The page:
Introduction, context and background:
1. When Whitman died in the spring of 1892, the New York Herald reported, “A large majority condemn his writings as ‘beastly,’ as a ‘gathering of muck,’ and a ‘crazy outbreak of conceit and vulgarity,’” opposing his poetry on moral grounds, but also because it lacked form.
2. Early supporters of Whitman’s work actually supported him for the same reasons his detractors found fault: the absence form.
a. Hamlin Garland, who went to see Whitman as a very old man, wrote: “Formless as the book [Leaves of Grass] appeared, its deeply patriotic spirit, its wide sympathy with working men and women and especially its faith in the destiny of ‘these States’ exalted me.” (A move here from form to ideas).
b. Leonard Abbot, writing in defense of the so-called “New Poetry” in 1912, wrote: “The great value of Walt Whitman lies in his Influence as an emancipator … He was first of all a liberator in the art-form he adopted.”
c. Oscar Wilde, in 1889, wrote that “in his very rejection of art Walt Whitman is an artist.”
3. Whitman himself endorsed and encouraged this idea of his poetry as natural, organic, and almost a kind of “anti-poetry.”
a. He told the St. Louis Dispatch (in 1876), “The whole tendency of poetry has been toward refinement. I have felt that was not worthy of America. Something more vigorous, al fresco, was needed and then more than all I determined from the beginning to put a whole living man in the expression of a poem, without wincing.”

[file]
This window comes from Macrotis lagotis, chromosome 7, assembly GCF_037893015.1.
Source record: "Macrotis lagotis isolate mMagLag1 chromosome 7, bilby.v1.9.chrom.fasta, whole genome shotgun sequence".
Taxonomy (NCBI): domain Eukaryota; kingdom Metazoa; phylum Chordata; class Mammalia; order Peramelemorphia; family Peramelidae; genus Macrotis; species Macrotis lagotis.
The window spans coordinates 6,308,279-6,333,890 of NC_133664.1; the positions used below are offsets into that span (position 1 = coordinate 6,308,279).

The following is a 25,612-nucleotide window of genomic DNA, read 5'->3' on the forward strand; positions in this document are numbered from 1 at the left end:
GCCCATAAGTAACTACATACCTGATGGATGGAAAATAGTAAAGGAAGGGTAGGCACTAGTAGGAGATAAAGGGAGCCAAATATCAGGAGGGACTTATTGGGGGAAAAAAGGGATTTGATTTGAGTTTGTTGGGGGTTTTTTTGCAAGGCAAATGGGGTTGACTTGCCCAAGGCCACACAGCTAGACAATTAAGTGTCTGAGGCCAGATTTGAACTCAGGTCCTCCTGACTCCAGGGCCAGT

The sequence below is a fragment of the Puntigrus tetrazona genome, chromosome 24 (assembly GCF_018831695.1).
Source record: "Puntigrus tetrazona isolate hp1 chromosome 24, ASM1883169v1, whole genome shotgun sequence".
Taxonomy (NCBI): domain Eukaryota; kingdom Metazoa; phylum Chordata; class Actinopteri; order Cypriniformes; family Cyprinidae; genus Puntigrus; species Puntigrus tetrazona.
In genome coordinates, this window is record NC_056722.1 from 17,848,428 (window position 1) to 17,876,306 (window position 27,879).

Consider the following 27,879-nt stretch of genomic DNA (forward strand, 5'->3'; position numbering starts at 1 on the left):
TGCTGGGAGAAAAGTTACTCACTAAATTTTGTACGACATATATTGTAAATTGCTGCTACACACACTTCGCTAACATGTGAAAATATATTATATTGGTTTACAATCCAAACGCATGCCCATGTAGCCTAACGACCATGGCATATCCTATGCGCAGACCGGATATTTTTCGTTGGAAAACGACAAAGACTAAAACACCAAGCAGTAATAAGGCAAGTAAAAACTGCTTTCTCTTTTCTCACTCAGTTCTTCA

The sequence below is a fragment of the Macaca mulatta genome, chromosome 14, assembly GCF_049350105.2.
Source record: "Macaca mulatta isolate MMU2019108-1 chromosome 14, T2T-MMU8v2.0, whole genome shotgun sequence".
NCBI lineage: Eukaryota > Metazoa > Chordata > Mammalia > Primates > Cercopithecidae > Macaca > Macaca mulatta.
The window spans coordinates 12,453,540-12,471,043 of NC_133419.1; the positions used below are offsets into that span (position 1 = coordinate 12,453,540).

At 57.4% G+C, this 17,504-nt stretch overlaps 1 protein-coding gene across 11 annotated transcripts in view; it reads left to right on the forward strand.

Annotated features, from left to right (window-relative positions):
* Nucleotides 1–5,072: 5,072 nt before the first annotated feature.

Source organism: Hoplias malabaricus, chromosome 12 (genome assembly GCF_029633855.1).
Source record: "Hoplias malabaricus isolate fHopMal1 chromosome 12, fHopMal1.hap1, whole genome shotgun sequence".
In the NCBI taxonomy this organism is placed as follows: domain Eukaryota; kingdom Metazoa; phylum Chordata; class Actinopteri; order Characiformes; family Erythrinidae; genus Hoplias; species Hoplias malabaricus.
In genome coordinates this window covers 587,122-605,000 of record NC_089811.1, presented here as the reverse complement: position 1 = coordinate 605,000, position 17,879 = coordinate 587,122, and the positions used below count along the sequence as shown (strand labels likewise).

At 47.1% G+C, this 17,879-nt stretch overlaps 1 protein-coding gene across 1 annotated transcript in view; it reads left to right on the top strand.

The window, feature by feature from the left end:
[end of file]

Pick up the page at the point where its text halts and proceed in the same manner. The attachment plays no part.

4. Whitman was wrong – or at least he had an understanding of what he was doing that was limited by his time and his Transcendentalism, and his account of what he did is not satisfactory.
a. It’s not natural to go around saying how natural you are; you’re not naïve if you say you’re naïve; there’s an “authenticity” paradox to Whitman’s account of Whitman’s poetry.
b. Whitman actually used and/or pioneered a number of innovative/experimental formal techniques, including:
i. Syntactic parallelism
ii. Repetition: anaphore (use of a word that means the same thing as a previous word, e.g., a pronoun), apastrope (repetition of a word or phrase at the beginning of a clause), epistrophe (repetition of a word or phrase at the end of a clause), and symploce.
iv. Varied, flexible line length (governed by something other than meter).
v. Direct address/illocutionary speech
vi. Poem clusters
c. There is good evidence that Whitman used various types of speech and discourse as formal models for his poetry, including:
ii. The translated Hebrew poetry and prophets in the King James Bible.
5. From a present philosophical and theoretical position, both the idea of a perfectly formed poem and a natural, unformed poem are flawed.
6. Though it would be pointless to attack Whitman or his early critics for being defined by their time, it is still common for Whitman scholars to accept his account of his own poetry, and, generally, to treat questions of form, structure, and prosody – that is, the poetry of his poems3 – as if they were only of exoteric interest and peripheral importance.
7. This is the larger thesis: It is generally the case that Whitman scholars are focused on his ideas and subjects, as if poems were made out of ideas, rather than words, but the question of form should be taken central and primary to understanding Whitman.4
8. This is exactly the point made by William Carlos Williams’ insightful and unique critique of Whitman – that he fails to thoroughly think through the theoretical implications of his revolutionary innovations, misunderstanding the substance of poetry.
a. Williams5 says Whitman’s formal innovations were courageous and far-seeing, but he ultimately failed to follow through with he program.